We all know that recommendations have the highest conversion rate and lowest cost of acquisition. But in our experience, if you’re buying in leads, you will probably overlook the recommendation opportunity.
Perhaps it’s because you don’t have the time to build a recommendation strategy or you’re too busy servicing the leads you are buying. Either way, the consequences are significant:
- Less control
- Higher marketing costs (because you’re paying more for each enquiry than you would be if you focused on recommendations)
- Reduced efficiency (because you need to deal with more enquiries to get to the same point).
There’s a better way…
Marketing strategy > buying leads
We understand why it’s tempting to take a short cut and buy leads in.
But, as we learnt as children, the hare doesn’t win the race.
So, instead of buying new enquiries (which will cost more and convert less), invest in your own marketing strategy that’ll produce enquiries in the short, medium, and long term.
If you get your strategy right (perhaps with a little help from a certain agency that specialises in marketing for financial advisers and planners), you will:
- Be in complete control
- Eliminate potential compliance risks
- Focus on strategies and tactics proven to have a higher conversion rate and lower cost of acquisition.
To develop your strategy, follow five key steps:
- Identify your target market. Until you understand who your ideal client is, and everything you can about them, you can’t develop a marketing plan.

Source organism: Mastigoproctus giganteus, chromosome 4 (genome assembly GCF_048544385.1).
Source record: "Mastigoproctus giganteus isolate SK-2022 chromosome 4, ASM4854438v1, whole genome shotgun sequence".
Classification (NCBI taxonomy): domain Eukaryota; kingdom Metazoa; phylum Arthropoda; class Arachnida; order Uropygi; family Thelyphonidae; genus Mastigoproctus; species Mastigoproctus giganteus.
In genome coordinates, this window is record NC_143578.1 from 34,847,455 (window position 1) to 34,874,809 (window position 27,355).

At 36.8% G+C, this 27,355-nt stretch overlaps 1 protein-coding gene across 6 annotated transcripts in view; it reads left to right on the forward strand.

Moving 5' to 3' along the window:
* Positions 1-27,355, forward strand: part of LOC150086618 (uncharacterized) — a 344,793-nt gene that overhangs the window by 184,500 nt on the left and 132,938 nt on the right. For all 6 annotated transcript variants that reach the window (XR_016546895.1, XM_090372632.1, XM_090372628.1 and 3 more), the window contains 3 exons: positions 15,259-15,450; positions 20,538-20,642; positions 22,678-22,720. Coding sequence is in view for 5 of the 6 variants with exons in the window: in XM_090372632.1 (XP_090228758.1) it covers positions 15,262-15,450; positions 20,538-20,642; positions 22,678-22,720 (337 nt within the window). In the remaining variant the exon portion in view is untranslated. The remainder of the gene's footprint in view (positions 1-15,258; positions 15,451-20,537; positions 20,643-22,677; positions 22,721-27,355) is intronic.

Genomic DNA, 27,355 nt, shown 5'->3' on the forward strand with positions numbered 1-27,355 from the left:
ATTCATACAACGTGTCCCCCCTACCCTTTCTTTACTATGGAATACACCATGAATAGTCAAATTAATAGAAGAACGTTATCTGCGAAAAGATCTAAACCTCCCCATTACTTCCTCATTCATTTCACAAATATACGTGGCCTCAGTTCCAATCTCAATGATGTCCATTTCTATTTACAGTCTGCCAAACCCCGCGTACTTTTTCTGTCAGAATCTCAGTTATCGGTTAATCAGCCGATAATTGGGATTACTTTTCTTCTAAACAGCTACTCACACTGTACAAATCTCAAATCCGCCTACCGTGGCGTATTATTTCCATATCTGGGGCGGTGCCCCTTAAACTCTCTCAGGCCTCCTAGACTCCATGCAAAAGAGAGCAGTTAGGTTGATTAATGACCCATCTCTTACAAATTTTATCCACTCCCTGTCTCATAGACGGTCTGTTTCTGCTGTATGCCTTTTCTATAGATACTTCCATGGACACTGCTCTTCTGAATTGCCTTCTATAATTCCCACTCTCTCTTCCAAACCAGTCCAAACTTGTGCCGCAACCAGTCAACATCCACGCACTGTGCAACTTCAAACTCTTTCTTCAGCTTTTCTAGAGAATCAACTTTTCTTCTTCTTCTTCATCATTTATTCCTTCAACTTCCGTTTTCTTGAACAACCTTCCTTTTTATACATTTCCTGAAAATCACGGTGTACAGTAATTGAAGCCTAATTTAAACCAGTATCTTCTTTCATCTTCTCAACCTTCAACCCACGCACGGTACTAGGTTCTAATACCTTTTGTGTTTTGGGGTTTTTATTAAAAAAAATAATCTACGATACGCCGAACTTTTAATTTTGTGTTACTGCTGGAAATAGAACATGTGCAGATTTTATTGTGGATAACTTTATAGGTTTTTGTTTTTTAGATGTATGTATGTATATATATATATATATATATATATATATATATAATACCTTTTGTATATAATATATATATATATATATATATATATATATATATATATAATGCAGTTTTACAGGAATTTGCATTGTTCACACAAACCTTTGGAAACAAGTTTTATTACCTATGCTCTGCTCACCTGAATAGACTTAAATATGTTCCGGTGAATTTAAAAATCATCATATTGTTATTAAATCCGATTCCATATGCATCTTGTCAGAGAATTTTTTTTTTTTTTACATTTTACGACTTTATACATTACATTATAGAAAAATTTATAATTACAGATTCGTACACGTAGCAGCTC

- Nail down your targets and objectives. If you don’t know what you’re aiming for, you can’t build a plan to achieve it.
- Review your current marketing. Use data to understand what’s working and what isn’t.
- Develop your plan. This should identify the strategy and tactics you will use to achieve your aims, allocate roles and responsibilities, and show timescales. Your mix of strategy and tactics will depend on your targets and objectives, but you should always put recommendations at the heart.
- Review and refine. You should use a marketing KPI dashboard to monitor your results.
We’re here to do the hard work for you
Of course, developing a marketing strategy isn’t just for firms that don’t want to buy leads. It’s also essential if you’re looking to grow your business.
Our Ignition Marketing Strategy process takes you and your team through each of those five steps over the course of three meetings.
We’ll start with our Discovery Meeting. After that, we’ll go away and produce your marketing plan, which we’ll present when we next meet. At our third meeting, we’ll take your feedback and challenges, then agree a way forward.
That process should sound familiar! It’s designed to replicate the financial planning process you take your clients though.
If you’d like to know more about how our Ignition Marketing Strategy process can help put you in control of your marketing, click here, and we’ll get in touch.
In the meantime, if you have any questions, comments, or feedback on this article, we’d love to hear from you.
Email email@example.com or call 0115 8965 300.